Another new book, "Goliath: The 100-Year War Between Monopoly Power and Democracy," by the antimonopoly scholar Matt Stoller, provides a deeply researched answer.

It boils down to this: Obama, like Bill Clinton before him, was the product of a Democratic Party that had forgotten its history and legacy. For much of the 20th century, Democrats' fundamental politics involved fighting against concentrations of economic power in favor of the rights and liberties of ordinary people.

"The fight has always been about whether monopolists run our world, or about whether we the people do," Stoller writes.

But in the 1970s, '80s and '90s, as Stoller explains, Democrats altered their economic vision.

They abandoned New Deal and Great Society liberalism in favor of a new dogma that came to be known as neoliberalism -- a view of society in which markets and financial instruments, rather than government policy and direct intervention, are seen as the best way to achieve social ends.

Obama's biggest ideas were neoliberal: The Affordable Care Act, his greatest domestic policy achievement, improved access to health care by altering private health-insurance markets.

Obama aimed to address the climate crisis by setting up a market for carbon, and his plan for improving education focused on technocratic, standards-based reform.

Even Obama's historical icons were neoliberal -- the neoliberals' patron saint being Alexander Hamilton, the elitist, banker-friendly founding father who would be transformed, in Obama's neoliberal Camelot, into a beloved immigrant striver with very good flow.

Obama's policies were also perfectly in line with prevailing orthodoxy -- it's likely that Hillary Clinton would have pursued similar measures if she'd won the 2008 primary. It is also worth noting that, ahem, parts of the punditocracy shared his market-fetishizing philosophy ...


How many times does America have to relearn that unfettered markets always lead to disaster?

#6 | Posted by PinchALoaf at 2019-11-07 08:42 AM | Reply

"It boils down to this: Obama, like Bill Clinton before him, was the product of a Democratic Party that had forgotten its history and legacy. For much of the 20th century, Democrats' fundamental politics involved fighting against concentrations of economic power in favor of the rights and liberties of ordinary people."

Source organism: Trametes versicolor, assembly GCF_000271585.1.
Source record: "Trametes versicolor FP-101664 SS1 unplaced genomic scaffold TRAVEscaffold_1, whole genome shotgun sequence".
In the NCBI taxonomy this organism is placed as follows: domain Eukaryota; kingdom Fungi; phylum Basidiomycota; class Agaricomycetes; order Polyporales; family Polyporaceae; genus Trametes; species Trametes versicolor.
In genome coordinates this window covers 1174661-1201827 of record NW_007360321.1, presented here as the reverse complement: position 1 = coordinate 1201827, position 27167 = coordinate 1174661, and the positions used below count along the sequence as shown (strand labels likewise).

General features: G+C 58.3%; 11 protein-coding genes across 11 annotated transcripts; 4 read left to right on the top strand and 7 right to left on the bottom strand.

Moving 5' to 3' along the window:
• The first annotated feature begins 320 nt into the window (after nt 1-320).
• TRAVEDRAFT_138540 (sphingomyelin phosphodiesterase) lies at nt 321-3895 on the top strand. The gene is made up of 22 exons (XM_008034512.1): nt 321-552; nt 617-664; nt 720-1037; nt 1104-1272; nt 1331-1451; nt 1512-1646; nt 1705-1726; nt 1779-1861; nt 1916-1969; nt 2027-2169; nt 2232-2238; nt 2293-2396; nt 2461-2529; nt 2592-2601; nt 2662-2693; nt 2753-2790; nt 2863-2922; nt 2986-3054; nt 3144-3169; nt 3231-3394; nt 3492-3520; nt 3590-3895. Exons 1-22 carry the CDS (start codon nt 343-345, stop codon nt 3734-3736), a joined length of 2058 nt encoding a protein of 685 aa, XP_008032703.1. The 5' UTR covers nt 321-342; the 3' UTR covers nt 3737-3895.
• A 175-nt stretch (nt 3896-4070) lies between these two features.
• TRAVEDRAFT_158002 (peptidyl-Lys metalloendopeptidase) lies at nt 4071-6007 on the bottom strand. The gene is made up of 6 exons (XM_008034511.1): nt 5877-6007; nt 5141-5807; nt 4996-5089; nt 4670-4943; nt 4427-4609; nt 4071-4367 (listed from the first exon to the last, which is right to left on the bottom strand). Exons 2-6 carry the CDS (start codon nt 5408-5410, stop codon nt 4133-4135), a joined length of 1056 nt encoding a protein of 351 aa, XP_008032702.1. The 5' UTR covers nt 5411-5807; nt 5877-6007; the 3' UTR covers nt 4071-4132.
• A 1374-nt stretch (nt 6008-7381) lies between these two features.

You miss the one salient point that caused the Democratic Party to do what it did. The virtual collapse of union power and money which was the power behind the Democratic Party in earlier decades. Money is important in politics, like it or not. The Democrats thus needed to find new sources for it and it did require some compromises. I don't like it any better than you do but pragmatically it was necessary if we wanted to win and make any improvements to our nation that would provide some benefits to the American people. Obamacare is one of those things, not perfect but a distinct improvement over what we had before.
Now, there were other candidates such as Ralph Nader. What did he accomplish? You can't have it both ways, purity and winning, they just end up losing and accomplishing nothing except giving Republicans more opportunities to screw us.

#7 | Posted by danni at 2019-11-07 10:22 AM | Reply | Newsworthy 1

You're right, Danni. They had to find another money source. The right was being bankrolled by the extraction industries (oil & coal) and the Military Industrial Complex and the Dems thought banking/investment would be less toxic. Didn't really turn out that way, but there was some logic in it because a lot of Wallstreeters are fiscally conservative, but socially liberal. Turns out they care a lot more about the fiscal than they do the social.